A report that revealed payments to a company founded by an Edmond legislator for its role related to the planning of this year's Oklahoma Speaker's Ball illustrates the need to beef up ethics laws for lobbyists and public officials. 

Ongoing reporting from Oklahoma Watch about the outsized influence of lobbyists on state government unearthed the $40,000 payment to Poligram. State Rep. Mike Osburn operates the planning and management firm he founded in 2006.

The event, held in honor of House Speaker Charles McCall, took place in advance of this past legislative session. The event, which was said to have raised a record $520,000, "traditionally attracts lawmakers, lobbyists, business leaders and advocates" for various causes.

The fact a legislator who would work with McCall stood to profit from such an event raises serious questions about any expectations that might follow such a lucrative deal. Oklahoma Watch reported that Poligram, according to state and federal ethics disclosures, received payments only one other time from a political or campaign committee. That was in 2008, when it was paid $1,000 during a legislative race in the upper chamber.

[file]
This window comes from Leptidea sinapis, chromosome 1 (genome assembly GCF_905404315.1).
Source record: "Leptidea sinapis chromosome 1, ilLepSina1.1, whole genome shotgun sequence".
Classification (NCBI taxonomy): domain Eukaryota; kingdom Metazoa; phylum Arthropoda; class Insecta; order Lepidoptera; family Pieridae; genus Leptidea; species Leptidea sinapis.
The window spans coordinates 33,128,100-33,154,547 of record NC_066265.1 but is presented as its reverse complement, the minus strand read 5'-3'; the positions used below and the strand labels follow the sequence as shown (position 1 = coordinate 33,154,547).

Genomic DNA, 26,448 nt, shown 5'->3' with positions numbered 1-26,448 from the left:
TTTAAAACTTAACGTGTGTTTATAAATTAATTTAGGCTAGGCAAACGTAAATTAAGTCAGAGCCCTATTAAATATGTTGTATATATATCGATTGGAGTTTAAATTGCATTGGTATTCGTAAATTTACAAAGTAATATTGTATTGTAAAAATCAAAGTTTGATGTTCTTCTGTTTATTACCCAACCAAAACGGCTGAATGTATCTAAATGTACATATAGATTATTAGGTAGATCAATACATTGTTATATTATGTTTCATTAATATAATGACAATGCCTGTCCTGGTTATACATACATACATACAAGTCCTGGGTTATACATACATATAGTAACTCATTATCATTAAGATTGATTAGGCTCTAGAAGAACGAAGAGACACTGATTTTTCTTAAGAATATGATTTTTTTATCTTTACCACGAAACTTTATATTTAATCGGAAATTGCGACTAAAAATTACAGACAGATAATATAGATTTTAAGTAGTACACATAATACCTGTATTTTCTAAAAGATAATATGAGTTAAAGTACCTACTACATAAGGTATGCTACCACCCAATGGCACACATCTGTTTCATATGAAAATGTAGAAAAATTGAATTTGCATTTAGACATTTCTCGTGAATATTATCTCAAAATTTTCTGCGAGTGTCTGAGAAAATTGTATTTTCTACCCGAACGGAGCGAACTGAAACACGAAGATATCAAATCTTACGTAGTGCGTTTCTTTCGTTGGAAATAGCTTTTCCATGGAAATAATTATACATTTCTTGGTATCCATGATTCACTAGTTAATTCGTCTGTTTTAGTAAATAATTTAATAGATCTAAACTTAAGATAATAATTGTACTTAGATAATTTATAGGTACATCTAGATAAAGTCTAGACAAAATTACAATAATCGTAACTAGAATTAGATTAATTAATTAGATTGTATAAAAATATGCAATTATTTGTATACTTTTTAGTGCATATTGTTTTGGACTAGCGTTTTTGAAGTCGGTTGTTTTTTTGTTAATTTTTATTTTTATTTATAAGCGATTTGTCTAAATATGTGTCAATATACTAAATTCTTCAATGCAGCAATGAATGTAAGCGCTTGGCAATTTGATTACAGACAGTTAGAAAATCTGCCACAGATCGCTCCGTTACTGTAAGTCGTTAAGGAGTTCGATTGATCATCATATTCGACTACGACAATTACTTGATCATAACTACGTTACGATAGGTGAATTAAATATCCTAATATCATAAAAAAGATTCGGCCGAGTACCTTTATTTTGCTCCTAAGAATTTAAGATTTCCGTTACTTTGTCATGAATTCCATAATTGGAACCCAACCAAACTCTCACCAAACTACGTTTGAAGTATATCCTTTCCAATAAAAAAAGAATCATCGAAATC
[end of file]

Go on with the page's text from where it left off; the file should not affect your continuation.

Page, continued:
Reporting also shows one of Osborn's two co-workers, Marian Free, also serves as executive director for the Speaker's Ball. The nonprofit reportedly paid Free nearly $22,000 for various services in addition to the $40,000 paid to Poligram. 

The event raised $523,250 this year from 34 business and special interest groups that likely had business interests that were impacted by measures that passed through the Oklahoma Legislature. Because of a 2014 change in the state ethics rules, the identities of those entities and related contributions are being revealed weeks after the legislative session adjourned. 

Voters and the constituents of lawmakers who stand to reap rewards for their relationships would be better served if this information was made available before they began legislating. We deserve to know to whom our elected leaders pledge their loyalties before bills become laws.

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